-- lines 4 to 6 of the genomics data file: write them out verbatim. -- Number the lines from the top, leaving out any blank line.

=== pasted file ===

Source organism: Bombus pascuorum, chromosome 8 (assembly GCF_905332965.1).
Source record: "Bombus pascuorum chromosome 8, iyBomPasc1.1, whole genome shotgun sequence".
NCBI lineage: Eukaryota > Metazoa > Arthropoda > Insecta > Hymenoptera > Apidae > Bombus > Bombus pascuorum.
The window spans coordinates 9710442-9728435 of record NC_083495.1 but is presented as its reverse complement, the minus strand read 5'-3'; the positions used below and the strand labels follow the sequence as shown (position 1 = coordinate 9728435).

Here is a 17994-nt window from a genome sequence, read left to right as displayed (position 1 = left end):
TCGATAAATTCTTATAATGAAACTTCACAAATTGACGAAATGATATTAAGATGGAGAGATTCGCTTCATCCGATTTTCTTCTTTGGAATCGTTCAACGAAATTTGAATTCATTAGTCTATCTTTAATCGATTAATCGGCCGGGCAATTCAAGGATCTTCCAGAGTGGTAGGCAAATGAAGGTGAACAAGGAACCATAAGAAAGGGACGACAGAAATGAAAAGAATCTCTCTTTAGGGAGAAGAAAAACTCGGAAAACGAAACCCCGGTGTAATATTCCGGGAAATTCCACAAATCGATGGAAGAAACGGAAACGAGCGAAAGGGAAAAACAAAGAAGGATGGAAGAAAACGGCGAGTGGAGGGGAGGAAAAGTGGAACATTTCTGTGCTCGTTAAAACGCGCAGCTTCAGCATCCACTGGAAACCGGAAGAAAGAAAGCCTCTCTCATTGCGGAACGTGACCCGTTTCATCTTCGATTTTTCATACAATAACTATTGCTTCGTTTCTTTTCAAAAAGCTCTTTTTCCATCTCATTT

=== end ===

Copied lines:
The window spans coordinates 9710442-9728435 of record NC_083495.1 but is presented as its reverse complement, the minus strand read 5'-3'; the positions used below and the strand labels follow the sequence as shown (position 1 = coordinate 9728435).

Here is a 17994-nt window from a genome sequence, read left to right as displayed (position 1 = left end):
TCGATAAATTCTTATAATGAAACTTCACAAATTGACGAAATGATATTAAGATGGAGAGATTCGCTTCATCCGATTTTCTTCTTTGGAATCGTTCAACGAAATTTGAATTCATTAGTCTATCTTTAATCGATTAATCGGCCGGGCAATTCAAGGATCTTCCAGAGTGGTAGGCAAATGAAGGTGAACAAGGAACCATAAGAAAGGGACGACAGAAATGAAAAGAATCTCTCTTTAGGGAGAAGAAAAACTCGGAAAACGAAACCCCGGTGTAATATTCCGGGAAATTCCACAAATCGATGGAAGAAACGGAAACGAGCGAAAGGGAAAAACAAAGAAGGATGGAAGAAAACGGCGAGTGGAGGGGAGGAAAAGTGGAACATTTCTGTGCTCGTTAAAACGCGCAGCTTCAGCATCCACTGGAAACCGGAAGAAAGAAAGCCTCTCTCATTGCGGAACGTGACCCGTTTCATCTTCGATTTTTCATACAATAACTATTGCTTCGTTTCTTTTCAAAAAGCTCTTTTTCCATCTCATTT